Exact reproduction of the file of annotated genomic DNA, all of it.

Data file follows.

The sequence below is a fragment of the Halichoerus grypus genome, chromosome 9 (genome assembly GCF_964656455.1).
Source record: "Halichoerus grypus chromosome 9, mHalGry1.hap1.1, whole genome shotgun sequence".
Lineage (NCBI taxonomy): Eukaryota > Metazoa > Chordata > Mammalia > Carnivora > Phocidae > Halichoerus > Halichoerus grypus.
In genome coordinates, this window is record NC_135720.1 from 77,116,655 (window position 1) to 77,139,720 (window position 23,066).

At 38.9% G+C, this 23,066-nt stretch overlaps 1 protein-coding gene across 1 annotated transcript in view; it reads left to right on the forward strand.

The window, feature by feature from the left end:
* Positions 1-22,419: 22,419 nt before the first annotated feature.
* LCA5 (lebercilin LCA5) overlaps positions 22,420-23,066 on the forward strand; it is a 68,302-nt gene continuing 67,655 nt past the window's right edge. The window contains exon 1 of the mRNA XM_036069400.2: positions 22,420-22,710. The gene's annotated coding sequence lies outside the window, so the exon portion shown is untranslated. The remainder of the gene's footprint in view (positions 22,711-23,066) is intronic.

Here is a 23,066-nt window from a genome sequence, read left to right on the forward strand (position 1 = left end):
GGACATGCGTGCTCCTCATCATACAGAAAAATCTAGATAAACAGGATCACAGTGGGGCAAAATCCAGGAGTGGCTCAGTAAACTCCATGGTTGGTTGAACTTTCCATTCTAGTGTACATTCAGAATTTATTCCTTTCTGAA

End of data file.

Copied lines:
The sequence below is a fragment of the Halichoerus grypus genome, chromosome 9 (genome assembly GCF_964656455.1).
Source record: "Halichoerus grypus chromosome 9, mHalGry1.hap1.1, whole genome shotgun sequence".
Lineage (NCBI taxonomy): Eukaryota > Metazoa > Chordata > Mammalia > Carnivora > Phocidae > Halichoerus > Halichoerus grypus.
In genome coordinates, this window is record NC_135720.1 from 77,116,655 (window position 1) to 77,139,720 (window position 23,066).

At 38.9% G+C, this 23,066-nt stretch overlaps 1 protein-coding gene across 1 annotated transcript in view; it reads left to right on the forward strand.

The window, feature by feature from the left end:
* Positions 1-22,419: 22,419 nt before the first annotated feature.
* LCA5 (lebercilin LCA5) overlaps positions 22,420-23,066 on the forward strand; it is a 68,302-nt gene continuing 67,655 nt past the window's right edge. The window contains exon 1 of the mRNA XM_036069400.2: positions 22,420-22,710. The gene's annotated coding sequence lies outside the window, so the exon portion shown is untranslated. The remainder of the gene's footprint in view (positions 22,711-23,066) is intronic.

Here is a 23,066-nt window from a genome sequence, read left to right on the forward strand (position 1 = left end):
GGACATGCGTGCTCCTCATCATACAGAAAAATCTAGATAAACAGGATCACAGTGGGGCAAAATCCAGGAGTGGCTCAGTAAACTCCATGGTTGGTTGAACTTTCCATTCTAGTGTACATTCAGAATTTATTCCTTTCTGAA